Free OpenBSD shell accounts at devio.us

The nice guys at devio.us are offering free (or cheap premium) shell accounts on openbsd servers.

Free linux shells are everywhere, but I haven't seen OpenBSD shell accounts offered, at least for free, in recent memory. I manage an OpenBSD shell/tunneling/irc/whatever server for members of CCCKC, but it's not "free" so much as it's one of the many benefits and shared resources that come with being a paid member of our hackerspace.

Their policy is pretty straight-forward. If you pay $2 or $3 per month, you get a premium account that allows you to background a couple of processes, gives you a larger file quota, and the ability to create more databases. Regular accounts may not background processes or run a detached screen after logging off, only get one mysql database, and 100MB of storage space. Oh heck, just grok the services page.

In the FAQ, the devio.us team says they're OpenBSD advocates. That makes them cool in my book. Be sure to check out their manifesto, as well.


Book Review: For The Win

I was excited to be able to do an official HiR book review, especially for an internationally acclaimed author. Really, I was happy to read a thick tome of investigation into the social interactions of modern teenagers and the digital economy. Cory Doctorow has skills as an author that I enjoy, especially his ability to take concepts and event of real life, shake them up into a story and present us with a very plausible near future, a-la Little Brother.

For The Win began in just such a fashion and I worked my way through the nearly 500 page volume in under a week. Well researched, check. Developed characters with believable interactions, check. Locations, real and virtual, check and check. An interesting story line and plot, well, sorta check. You see, For The Win fell apart for me because I couldn't get into the importance of the overall plot. Unioinizing the distributed workers of virtual worlds through the virtual world is a great concept but I just couldn't make it work out in my head. Maybe it's because I am beyond the idealistic stage that the book targets in it's YA market. Maybe my very centrist politics couldn't be suspended in disbelief enough to get into that aspect of the story.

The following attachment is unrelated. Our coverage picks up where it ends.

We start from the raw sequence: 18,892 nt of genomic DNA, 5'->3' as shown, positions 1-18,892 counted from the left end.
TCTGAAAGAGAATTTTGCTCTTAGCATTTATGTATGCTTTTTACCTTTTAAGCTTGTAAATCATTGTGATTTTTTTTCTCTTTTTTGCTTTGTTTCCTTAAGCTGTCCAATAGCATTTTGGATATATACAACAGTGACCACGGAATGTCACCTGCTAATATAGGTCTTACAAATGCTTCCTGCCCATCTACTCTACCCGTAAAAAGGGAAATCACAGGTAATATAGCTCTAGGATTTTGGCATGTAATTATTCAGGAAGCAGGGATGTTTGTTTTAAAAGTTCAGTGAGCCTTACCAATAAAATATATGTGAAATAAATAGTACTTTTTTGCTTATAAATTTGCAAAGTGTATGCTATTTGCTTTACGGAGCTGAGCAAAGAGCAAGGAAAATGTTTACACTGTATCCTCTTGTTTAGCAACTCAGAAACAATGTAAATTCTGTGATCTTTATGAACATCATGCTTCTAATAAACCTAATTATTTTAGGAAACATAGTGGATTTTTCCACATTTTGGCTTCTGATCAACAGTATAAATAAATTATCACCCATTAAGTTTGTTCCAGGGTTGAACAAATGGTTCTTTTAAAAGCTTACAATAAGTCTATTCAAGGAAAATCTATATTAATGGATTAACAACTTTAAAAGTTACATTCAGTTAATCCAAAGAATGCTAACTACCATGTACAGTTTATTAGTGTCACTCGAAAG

In my view Doctorow wrote the story from the angle that oppressed workers need a union to emerge from under the thumb of their oppressors. I can agree with that, to a point - the "need" point. Doctorow danced with the issue in the plot, trying to make the heirarchy of the unions into a community driven grass-roots effort and I've spent time since finishing the book contemplating if the SPOILER ALERT!!!!!111!!!one1!! failure of the union effort was an example for the failure of such a organisation or if it was merely an attempt to provoke thought as to how the idea of a union needs updating for a modern hyper-communication driven society by showing a possible mode of failure.